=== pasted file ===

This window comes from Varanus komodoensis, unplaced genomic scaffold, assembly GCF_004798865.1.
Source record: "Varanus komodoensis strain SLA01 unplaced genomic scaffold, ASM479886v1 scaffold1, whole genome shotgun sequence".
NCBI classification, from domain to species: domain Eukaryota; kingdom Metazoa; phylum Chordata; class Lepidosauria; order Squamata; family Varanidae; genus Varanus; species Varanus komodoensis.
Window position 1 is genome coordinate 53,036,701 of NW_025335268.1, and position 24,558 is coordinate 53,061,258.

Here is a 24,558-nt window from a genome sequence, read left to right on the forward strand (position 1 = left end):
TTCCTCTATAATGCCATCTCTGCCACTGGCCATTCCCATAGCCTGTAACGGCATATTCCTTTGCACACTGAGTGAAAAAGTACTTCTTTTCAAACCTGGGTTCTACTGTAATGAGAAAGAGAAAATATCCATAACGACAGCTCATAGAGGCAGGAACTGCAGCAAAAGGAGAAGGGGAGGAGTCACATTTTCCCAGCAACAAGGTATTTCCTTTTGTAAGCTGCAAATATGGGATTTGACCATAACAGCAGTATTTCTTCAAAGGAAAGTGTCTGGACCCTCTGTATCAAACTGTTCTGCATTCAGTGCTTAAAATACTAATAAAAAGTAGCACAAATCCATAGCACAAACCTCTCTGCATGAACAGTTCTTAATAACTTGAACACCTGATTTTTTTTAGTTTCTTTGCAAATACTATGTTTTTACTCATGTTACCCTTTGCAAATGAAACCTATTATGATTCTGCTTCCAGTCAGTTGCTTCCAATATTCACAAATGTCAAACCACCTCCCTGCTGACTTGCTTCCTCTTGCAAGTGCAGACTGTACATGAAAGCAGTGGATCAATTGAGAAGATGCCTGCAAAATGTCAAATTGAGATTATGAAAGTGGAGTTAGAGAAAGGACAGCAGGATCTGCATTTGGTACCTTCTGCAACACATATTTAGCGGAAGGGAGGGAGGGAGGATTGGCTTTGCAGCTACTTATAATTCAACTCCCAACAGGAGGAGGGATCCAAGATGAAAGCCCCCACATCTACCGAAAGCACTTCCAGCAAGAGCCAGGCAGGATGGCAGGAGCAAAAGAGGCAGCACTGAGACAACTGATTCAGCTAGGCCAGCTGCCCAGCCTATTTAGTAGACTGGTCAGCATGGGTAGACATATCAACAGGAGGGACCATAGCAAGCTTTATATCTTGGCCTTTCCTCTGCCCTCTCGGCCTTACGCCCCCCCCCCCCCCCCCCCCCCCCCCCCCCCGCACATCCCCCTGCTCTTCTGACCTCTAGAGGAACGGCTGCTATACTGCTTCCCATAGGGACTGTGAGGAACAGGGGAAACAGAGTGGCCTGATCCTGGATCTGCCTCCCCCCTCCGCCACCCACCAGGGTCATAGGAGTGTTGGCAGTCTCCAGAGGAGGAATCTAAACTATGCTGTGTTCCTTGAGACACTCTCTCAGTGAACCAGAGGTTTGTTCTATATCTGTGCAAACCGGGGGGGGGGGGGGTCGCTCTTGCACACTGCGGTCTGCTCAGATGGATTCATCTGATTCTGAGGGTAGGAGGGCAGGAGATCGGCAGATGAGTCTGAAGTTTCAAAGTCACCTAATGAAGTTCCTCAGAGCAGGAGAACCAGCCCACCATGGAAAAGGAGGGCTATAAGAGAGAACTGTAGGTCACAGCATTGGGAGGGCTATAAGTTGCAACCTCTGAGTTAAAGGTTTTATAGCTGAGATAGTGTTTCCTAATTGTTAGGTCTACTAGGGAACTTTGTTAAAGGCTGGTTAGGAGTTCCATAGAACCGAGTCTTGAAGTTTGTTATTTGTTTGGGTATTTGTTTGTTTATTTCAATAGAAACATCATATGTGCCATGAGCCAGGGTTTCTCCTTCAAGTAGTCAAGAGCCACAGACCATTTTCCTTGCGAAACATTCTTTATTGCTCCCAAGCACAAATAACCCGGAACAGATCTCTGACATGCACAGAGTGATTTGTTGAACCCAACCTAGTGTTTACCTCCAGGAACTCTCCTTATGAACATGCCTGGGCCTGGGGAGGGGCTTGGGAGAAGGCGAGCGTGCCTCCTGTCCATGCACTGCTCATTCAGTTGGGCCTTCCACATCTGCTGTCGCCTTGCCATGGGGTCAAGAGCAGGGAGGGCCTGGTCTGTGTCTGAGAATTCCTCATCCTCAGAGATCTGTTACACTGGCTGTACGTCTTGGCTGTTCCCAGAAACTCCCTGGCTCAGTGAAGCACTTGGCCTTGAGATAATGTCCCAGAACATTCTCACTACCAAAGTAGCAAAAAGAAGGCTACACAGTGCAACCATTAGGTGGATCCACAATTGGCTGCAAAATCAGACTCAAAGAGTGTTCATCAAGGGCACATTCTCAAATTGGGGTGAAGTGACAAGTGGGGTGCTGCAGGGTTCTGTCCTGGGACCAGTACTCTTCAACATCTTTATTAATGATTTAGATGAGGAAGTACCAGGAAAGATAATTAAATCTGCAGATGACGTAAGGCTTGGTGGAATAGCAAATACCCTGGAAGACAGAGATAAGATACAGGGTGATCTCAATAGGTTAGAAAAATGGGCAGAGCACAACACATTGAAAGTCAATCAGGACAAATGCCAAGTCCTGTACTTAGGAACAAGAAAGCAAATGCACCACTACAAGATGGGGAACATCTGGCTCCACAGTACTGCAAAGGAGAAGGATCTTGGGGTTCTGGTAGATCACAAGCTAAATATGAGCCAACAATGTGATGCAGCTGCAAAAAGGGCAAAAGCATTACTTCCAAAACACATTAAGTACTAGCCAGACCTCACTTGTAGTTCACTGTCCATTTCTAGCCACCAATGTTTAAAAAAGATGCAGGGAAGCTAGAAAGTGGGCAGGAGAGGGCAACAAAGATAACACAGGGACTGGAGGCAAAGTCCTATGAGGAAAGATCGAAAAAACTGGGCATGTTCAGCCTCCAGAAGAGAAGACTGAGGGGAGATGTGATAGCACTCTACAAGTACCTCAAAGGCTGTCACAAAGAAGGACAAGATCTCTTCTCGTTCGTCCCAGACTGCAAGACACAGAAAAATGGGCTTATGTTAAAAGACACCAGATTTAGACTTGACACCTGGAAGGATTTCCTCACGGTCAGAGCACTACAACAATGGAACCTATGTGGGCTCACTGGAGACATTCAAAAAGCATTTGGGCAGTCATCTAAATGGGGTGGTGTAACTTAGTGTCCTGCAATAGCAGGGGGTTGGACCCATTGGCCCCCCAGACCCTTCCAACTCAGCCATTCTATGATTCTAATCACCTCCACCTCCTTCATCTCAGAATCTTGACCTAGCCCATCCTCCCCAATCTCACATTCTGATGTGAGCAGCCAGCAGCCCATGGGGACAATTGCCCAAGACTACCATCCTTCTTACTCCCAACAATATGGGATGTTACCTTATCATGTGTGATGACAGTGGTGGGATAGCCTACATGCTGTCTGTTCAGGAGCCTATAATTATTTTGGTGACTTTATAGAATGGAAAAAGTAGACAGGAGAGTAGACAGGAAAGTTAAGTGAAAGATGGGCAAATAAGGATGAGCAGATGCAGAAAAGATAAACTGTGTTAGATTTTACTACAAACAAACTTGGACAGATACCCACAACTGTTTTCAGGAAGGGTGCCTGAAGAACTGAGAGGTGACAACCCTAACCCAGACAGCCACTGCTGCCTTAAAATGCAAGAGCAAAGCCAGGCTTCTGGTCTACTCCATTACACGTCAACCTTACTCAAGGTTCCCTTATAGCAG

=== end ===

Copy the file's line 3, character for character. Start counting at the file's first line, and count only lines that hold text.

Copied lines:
NCBI classification, from domain to species: domain Eukaryota; kingdom Metazoa; phylum Chordata; class Lepidosauria; order Squamata; family Varanidae; genus Varanus; species Varanus komodoensis.